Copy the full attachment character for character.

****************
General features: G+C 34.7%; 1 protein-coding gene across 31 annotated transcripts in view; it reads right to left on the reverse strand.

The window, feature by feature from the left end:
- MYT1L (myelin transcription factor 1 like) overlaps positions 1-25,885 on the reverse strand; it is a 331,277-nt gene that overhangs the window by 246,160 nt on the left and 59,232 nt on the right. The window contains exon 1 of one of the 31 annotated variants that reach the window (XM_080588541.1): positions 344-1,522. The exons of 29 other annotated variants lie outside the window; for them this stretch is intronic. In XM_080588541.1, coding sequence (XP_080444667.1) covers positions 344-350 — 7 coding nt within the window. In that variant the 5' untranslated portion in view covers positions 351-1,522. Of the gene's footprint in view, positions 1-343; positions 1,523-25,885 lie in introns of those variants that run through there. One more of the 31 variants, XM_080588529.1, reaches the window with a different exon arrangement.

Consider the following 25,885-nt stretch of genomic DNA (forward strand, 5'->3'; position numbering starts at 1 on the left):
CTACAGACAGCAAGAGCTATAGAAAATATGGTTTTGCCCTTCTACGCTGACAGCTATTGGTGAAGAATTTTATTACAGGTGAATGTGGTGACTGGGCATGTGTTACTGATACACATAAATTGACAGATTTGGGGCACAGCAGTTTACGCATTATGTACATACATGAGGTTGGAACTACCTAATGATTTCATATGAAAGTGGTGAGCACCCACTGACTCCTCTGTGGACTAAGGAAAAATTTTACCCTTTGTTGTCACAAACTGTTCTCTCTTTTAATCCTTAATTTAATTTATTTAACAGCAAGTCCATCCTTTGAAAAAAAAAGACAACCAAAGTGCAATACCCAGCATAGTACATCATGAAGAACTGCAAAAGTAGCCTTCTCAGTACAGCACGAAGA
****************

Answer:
General features: G+C 34.7%; 1 protein-coding gene across 31 annotated transcripts in view; it reads right to left on the reverse strand.

The window, feature by feature from the left end:
- MYT1L (myelin transcription factor 1 like) overlaps positions 1-25,885 on the reverse strand; it is a 331,277-nt gene that overhangs the window by 246,160 nt on the left and 59,232 nt on the right. The window contains exon 1 of one of the 31 annotated variants that reach the window (XM_080588541.1): positions 344-1,522. The exons of 29 other annotated variants lie outside the window; for them this stretch is intronic. In XM_080588541.1, coding sequence (XP_080444667.1) covers positions 344-350 — 7 coding nt within the window. In that variant the 5' untranslated portion in view covers positions 351-1,522. Of the gene's footprint in view, positions 1-343; positions 1,523-25,885 lie in introns of those variants that run through there. One more of the 31 variants, XM_080588529.1, reaches the window with a different exon arrangement.

Consider the following 25,885-nt stretch of genomic DNA (forward strand, 5'->3'; position numbering starts at 1 on the left):
CTACAGACAGCAAGAGCTATAGAAAATATGGTTTTGCCCTTCTACGCTGACAGCTATTGGTGAAGAATTTTATTACAGGTGAATGTGGTGACTGGGCATGTGTTACTGATACACATAAATTGACAGATTTGGGGCACAGCAGTTTACGCATTATGTACATACATGAGGTTGGAACTACCTAATGATTTCATATGAAAGTGGTGAGCACCCACTGACTCCTCTGTGGACTAAGGAAAAATTTTACCCTTTGTTGTCACAAACTGTTCTCTCTTTTAATCCTTAATTTAATTTATTTAACAGCAAGTCCATCCTTTGAAAAAAAAAGACAACCAAAGTGCAATACCCAGCATAGTACATCATGAAGAACTGCAAAAGTAGCCTTCTCAGTACAGCACGAAGA